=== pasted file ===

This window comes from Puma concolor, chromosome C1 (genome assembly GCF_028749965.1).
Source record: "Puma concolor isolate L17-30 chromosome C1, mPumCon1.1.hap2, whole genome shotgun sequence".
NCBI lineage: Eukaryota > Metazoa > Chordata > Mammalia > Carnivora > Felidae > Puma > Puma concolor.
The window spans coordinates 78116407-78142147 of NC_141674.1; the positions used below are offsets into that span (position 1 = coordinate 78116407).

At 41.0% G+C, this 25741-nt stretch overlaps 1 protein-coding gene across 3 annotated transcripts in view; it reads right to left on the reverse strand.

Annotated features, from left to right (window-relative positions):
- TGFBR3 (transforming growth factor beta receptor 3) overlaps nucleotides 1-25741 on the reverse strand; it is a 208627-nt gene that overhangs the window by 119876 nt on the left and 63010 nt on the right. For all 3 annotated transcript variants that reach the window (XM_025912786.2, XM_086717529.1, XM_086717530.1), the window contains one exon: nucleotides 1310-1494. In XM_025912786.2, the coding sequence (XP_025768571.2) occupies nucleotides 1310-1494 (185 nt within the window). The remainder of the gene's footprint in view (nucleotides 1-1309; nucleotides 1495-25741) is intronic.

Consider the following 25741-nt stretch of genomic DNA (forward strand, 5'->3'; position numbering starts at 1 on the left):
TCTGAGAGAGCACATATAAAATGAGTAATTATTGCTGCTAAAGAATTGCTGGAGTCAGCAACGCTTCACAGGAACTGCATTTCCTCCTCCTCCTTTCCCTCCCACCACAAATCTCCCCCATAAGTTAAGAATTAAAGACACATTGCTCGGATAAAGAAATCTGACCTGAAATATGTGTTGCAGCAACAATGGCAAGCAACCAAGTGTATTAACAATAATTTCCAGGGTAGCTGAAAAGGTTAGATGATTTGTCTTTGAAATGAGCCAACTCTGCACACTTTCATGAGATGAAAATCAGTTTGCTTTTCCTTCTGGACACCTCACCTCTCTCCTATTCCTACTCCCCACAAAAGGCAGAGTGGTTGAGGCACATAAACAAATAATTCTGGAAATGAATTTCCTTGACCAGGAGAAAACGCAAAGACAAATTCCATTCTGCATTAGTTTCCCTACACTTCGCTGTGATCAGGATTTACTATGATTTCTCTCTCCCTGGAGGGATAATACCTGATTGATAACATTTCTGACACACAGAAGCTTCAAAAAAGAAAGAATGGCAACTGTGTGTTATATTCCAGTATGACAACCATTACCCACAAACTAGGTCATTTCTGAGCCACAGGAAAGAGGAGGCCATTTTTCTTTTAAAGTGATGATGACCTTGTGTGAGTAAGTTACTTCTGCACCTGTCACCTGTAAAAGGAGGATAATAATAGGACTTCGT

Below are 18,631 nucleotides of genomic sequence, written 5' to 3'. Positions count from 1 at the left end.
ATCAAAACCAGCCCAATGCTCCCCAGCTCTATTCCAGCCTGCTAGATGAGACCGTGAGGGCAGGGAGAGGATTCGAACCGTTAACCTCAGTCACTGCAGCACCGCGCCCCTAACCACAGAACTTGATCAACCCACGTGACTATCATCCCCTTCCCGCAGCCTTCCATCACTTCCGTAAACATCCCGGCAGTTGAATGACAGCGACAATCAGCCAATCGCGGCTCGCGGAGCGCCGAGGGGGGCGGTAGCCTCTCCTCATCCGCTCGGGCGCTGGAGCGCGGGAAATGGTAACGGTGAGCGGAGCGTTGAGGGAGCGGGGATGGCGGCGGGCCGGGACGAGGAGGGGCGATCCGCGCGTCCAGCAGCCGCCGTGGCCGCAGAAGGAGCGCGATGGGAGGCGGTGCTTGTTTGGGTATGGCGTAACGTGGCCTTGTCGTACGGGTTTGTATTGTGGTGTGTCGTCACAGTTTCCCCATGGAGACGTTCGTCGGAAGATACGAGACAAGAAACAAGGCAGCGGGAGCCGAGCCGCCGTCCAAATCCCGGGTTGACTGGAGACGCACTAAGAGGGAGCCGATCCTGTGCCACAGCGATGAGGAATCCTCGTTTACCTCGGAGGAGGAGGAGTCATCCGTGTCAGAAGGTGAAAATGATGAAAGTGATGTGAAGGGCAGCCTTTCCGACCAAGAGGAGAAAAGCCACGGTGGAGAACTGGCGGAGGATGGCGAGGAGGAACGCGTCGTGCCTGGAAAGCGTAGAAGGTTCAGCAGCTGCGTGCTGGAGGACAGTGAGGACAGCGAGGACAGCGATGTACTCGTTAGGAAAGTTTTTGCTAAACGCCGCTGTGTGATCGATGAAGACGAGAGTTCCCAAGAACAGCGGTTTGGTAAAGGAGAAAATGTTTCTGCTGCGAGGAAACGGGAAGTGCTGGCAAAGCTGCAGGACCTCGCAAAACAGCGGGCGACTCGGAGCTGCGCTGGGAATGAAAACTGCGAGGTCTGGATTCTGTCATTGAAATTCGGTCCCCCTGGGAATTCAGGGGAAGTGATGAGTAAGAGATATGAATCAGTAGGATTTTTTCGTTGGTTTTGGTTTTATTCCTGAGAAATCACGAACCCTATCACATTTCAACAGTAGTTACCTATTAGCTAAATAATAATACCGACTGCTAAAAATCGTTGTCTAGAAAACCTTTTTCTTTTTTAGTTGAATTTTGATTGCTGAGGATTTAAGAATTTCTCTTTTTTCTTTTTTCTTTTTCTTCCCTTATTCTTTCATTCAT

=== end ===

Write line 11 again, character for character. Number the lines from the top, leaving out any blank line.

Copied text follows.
ATCAAAACCAGCCCAATGCTCCCCAGCTCTATTCCAGCCTGCTAGATGAGACCGTGAGGGCAGGGAGAGGATTCGAACCGTTAACCTCAGTCACTGCAGCACCGCGCCCCTAACCACAGAACTTGATCAACCCACGTGACTATCATCCCCTTCCCGCAGCCTTCCATCACTTCCGTAAACATCCCGGCAGTTGAATGACAGCGACAATCAGCCAATCGCGGCTCGCGGAGCGCCGAGGGGGGCGGTAGCCTCTCCTCATCCGCTCGGGCGCTGGAGCGCGGGAAATGGTAACGGTGAGCGGAGCGTTGAGGGAGCGGGGATGGCGGCGGGCCGGGACGAGGAGGGGCGATCCGCGCGTCCAGCAGCCGCCGTGGCCGCAGAAGGAGCGCGATGGGAGGCGGTGCTTGTTTGGGTATGGCGTAACGTGGCCTTGTCGTACGGGTTTGTATTGTGGTGTGTCGTCACAGTTTCCCCATGGAGACGTTCGTCGGAAGATACGAGACAAGAAACAAGGCAGCGGGAGCCGAGCCGCCGTCCAAATCCCGGGTTGACTGGAGACGCACTAAGAGGGAGCCGATCCTGTGCCACAGCGATGAGGAATCCTCGTTTACCTCGGAGGAGGAGGAGTCATCCGTGTCAGAAGGTGAAAATGATGAAAGTGATGTGAAGGGCAGCCTTTCCGACCAAGAGGAGAAAAGCCACGGTGGAGAACTGGCGGAGGATGGCGAGGAGGAACGCGTCGTGCCTGGAAAGCGTAGAAGGTTCAGCAGCTGCGTGCTGGAGGACAGTGAGGACAGCGAGGACAGCGATGTACTCGTTAGGAAAGTTTTTGCTAAACGCCGCTGTGTGATCGATGAAGACGAGAGTTCCCAAGAACAGCGGTTTGGTAAAGGAGAAAATGTTTCTGCTGCGAGGAAACGGGAAGTGCTGGCAAAGCTGCAGGACCTCGCAAAACAGCGGGCGACTCGGAGCTGCGCTGGGAATGAAAACTGCGAGGTCTGGATTCTGTCATTGAAATTCGGTCCCCCTGGGAATTCAGGGGAAGTGATGAGTAAGAGATATGAATCAGTAGGATTTTTTCGTTGGTTTTGGTTTTATTCCTGAGAAATCACGAACCCTATCACATTTCAACAGTAGTTACCTATTAGCTAAATAATAATACCGACTGCTAAAAATCGTTGTCTAGAAAACCTTTTTCTTTTTTAGTTGAATTTTGATTGCTGAGGATTTAAGAATTTCTCTTTTTTCTTTTTTCTTTTTCTTCCCTTATTCTTTCATTCAT